|47||Javan warty pig||Sus verrucosus verrucosus||1 seen at R1; we didn’t see it well enough, but Mita got better look at the head and was certain about ID. According to him & Olaf S. scrofa is less common in that part of the park but I couldn’t confirm this from literature.|
|48||West Javan ebony langur||Trachypithecus mauritius||Abundant on R1 and R2; groups also seen on T1 and T3.|
|49||Javan mousedeer||Tragulus javanicus||1 seen at R1 and 3-4 on T3; might be split into red-necked and dark-red taxa (Marcus Chua pers. comm.), but we were unaware of that and didn’t notice the neck color; I think the 1st one didn’t have dark neck but not sure.|
|50||Lesser bamboo bat||Tylonycteris pachypus pachypus||Tiny bats seen or R1 emerging from clumps of bamboo; sonogram matches those in .|
|51||Sumatran greater bamboo bat||Tylonycteris robustula||Seen together with previous sp.; sonogram matches those in .|
|52||Small Indian civet||Viverricula indica muriavensis||1 seen on T3.|
*Some bats identified 100% at roosts or with good views. Others identified with spectrograms in combination with sightings (no spectrograms without visual confirmation are recorded), behaviour and habitat – so not 100% but best educated guesses. For more information please email me.
Javan giant mastiff bat: At the first river we saw large freetail bats with visibly protruding ears flying over the river soon after sunset on two consecutive evenings. On the first evening they were seen twice and could be one or two individuals; on the second evening there was only one sighting and a sonogram was obtained. Four species of freetails are known from Java, but three of them (Chaerephon plicatus, Mops mops and Cheiromeles torquatus) have short ears and roost in caves; the first two also roost in buildings but are not large. There are no caves or buildings in that part of the park, so seeing the bats so early in the evening suggests that they roosted in the forest nearby (although this is not certain because freetail bats are very fast flyers). The only large, long-eared freetail bat recorded from Java is Javan giant mastiff bat (Otomops formosus), known from four males collected in Bogor area; two of them were found in 1939 in a bird nest at 400 m and two in 1990 in a tree hollow at 1450 milliseconds. The sonogram has narrowband FM calls at ~20 kHz, 20-50 milliseconds long with intervals of 0.2-0.4 sec. This doesn’t match the published parameters of the calls of the other three Javan freetails, but is similar to the calls of O. wroughghtoni, a closely related species from mainland Asia. Unfortunately, freetail calls are notoriously variable in duration and frequency so they alone cannot be used for species identification. The habitat along the river is a mosaic of primary forest, palm forest, overgrown openings and bamboo patches. Many species of freetails are high-altitude foragers and are notoriously difficult to collect except at roosts, which is why many species are poorly known. Javan ones are no exception: Mops mops has been documented from the island only very recently (Carlos Bocos pers. comm.). Hopefully future bat researchers working in the park will be alert to the possibility of encountering O. formosus there.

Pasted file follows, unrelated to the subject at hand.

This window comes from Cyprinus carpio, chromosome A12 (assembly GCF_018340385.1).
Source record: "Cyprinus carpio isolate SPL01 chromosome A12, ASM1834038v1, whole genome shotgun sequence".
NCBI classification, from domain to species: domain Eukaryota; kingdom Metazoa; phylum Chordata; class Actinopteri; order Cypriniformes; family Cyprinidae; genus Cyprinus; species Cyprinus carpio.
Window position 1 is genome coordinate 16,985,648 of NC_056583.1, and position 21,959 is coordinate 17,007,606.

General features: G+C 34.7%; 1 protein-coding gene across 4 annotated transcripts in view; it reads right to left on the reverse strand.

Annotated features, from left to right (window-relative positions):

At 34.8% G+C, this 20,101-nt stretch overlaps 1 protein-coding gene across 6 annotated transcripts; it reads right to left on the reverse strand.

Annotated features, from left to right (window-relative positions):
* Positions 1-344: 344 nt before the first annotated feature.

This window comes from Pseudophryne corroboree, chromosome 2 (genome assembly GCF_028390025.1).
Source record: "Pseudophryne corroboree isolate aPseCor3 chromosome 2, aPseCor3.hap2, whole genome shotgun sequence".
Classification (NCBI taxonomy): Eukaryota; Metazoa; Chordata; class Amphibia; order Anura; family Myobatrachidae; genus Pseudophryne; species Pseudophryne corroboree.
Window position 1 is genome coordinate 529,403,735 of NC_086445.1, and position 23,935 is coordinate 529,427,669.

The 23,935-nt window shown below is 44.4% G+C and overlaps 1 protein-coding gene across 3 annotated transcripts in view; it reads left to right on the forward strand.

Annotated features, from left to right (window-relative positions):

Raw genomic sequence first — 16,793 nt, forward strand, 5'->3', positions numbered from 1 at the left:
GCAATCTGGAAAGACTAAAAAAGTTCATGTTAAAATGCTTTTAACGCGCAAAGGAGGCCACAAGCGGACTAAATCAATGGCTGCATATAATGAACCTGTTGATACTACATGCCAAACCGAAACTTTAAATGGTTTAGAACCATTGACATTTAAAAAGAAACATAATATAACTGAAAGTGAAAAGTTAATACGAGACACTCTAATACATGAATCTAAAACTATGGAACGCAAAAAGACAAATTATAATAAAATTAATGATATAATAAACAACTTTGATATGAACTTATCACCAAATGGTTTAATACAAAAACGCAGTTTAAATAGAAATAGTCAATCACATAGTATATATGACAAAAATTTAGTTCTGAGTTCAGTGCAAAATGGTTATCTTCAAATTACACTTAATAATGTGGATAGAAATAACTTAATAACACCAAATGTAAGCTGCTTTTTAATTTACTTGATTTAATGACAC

Giant flying squirrel: We observed it on two consecutive nights on the second river a short distance upstream from the camp, in the crowns of emergent trees in secondary forest; likely but not certainly it was the same animal. AM managed to obtain a few photos. The animal was large, solid black with black face and tail and red underparts. Two species of giant flying squirrels are currently known from Java, with virtually all records from higher elevations: spotted (Petaurista elegans) and red (P. petaurista). The former is smaller, white-grizzled or white-spotted above. The latter is red with black tail tip (P. p. petaurista, described from Mt. Gede in W Java), rufous with black tail tip (P. p. interceptio, described from Mt. Ciremai in WC Java), or rufous with black tail (R. r. nigricaudata, described from E Java). An animal photographed by Jon Hall on Mt. Halimun was dark with red underparts, red face, and rufous tail with black tip. Red giant flying squirrel is generally suspected to be a species complex, but there are few if any specimens from Java in collections, so figuring out how many species are present on the island is difficult (Mohd Nur Arifuddin pers. comm.). In any case, the animal we saw almost certainly represented an undescribed taxon.